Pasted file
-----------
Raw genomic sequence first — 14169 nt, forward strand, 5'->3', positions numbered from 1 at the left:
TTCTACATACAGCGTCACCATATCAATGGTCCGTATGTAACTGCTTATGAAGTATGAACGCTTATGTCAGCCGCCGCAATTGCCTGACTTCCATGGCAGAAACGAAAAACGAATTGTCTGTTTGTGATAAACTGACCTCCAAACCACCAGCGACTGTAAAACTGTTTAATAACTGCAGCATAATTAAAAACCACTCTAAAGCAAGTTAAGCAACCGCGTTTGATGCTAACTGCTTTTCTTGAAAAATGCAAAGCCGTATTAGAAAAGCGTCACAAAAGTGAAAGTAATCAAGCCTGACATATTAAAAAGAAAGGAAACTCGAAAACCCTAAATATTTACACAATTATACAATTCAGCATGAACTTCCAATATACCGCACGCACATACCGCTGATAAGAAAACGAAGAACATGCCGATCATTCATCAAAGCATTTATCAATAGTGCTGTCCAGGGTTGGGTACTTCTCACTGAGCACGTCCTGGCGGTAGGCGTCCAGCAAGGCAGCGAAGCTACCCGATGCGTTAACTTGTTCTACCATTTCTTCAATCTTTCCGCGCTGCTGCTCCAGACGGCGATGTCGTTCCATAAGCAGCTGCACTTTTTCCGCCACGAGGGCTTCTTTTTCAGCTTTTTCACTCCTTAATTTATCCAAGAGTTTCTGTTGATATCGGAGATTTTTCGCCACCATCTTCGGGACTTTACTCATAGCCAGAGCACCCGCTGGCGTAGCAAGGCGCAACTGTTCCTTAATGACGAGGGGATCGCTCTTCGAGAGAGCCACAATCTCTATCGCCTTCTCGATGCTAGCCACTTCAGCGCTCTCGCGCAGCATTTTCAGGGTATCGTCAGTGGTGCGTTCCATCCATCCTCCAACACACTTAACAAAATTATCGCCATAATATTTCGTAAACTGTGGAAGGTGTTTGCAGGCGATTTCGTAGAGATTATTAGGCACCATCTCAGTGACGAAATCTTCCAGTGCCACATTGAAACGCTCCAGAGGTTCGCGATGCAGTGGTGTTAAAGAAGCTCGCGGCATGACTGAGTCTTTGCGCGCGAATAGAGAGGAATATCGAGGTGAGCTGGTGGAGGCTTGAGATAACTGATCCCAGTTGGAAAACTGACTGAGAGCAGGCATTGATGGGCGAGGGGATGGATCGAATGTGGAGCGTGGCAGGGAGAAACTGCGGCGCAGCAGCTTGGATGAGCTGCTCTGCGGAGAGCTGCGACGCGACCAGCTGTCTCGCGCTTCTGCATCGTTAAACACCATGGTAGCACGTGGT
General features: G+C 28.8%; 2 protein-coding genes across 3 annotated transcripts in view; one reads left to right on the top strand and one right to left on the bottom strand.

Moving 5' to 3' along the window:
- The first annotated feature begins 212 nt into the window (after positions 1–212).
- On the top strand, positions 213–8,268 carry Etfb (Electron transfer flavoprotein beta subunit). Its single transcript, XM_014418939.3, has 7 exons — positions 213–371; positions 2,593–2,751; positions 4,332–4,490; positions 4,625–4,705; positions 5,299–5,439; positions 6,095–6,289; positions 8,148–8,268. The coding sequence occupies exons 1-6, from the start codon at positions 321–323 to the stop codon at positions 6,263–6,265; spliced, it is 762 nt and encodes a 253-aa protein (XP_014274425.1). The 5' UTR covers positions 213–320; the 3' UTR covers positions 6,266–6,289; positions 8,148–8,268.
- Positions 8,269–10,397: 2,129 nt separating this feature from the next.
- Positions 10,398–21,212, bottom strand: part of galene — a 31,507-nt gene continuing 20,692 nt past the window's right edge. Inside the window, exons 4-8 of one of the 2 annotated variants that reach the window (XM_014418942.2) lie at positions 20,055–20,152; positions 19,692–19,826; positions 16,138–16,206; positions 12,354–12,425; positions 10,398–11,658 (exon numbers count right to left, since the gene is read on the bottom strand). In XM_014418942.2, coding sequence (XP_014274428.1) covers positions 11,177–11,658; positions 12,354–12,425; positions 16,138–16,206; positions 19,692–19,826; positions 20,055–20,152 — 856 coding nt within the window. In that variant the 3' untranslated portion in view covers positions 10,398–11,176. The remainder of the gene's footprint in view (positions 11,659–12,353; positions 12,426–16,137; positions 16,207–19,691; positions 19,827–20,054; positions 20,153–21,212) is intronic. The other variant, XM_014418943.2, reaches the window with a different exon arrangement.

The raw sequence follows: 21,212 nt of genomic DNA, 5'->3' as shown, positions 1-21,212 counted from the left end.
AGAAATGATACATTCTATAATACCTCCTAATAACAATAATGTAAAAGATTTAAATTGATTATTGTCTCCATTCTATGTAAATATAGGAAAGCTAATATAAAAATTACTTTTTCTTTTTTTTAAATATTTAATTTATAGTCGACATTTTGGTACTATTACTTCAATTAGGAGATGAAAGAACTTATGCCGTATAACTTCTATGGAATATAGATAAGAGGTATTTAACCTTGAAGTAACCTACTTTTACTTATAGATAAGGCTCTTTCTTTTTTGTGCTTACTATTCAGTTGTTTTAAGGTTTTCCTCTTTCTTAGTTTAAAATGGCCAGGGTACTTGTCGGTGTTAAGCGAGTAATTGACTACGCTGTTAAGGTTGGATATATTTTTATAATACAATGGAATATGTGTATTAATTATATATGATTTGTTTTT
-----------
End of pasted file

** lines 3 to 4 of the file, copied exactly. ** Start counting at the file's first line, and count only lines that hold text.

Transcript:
General features: G+C 28.8%; 2 protein-coding genes across 3 annotated transcripts in view; one reads left to right on the top strand and one right to left on the bottom strand.

Moving 5' to 3' along the window: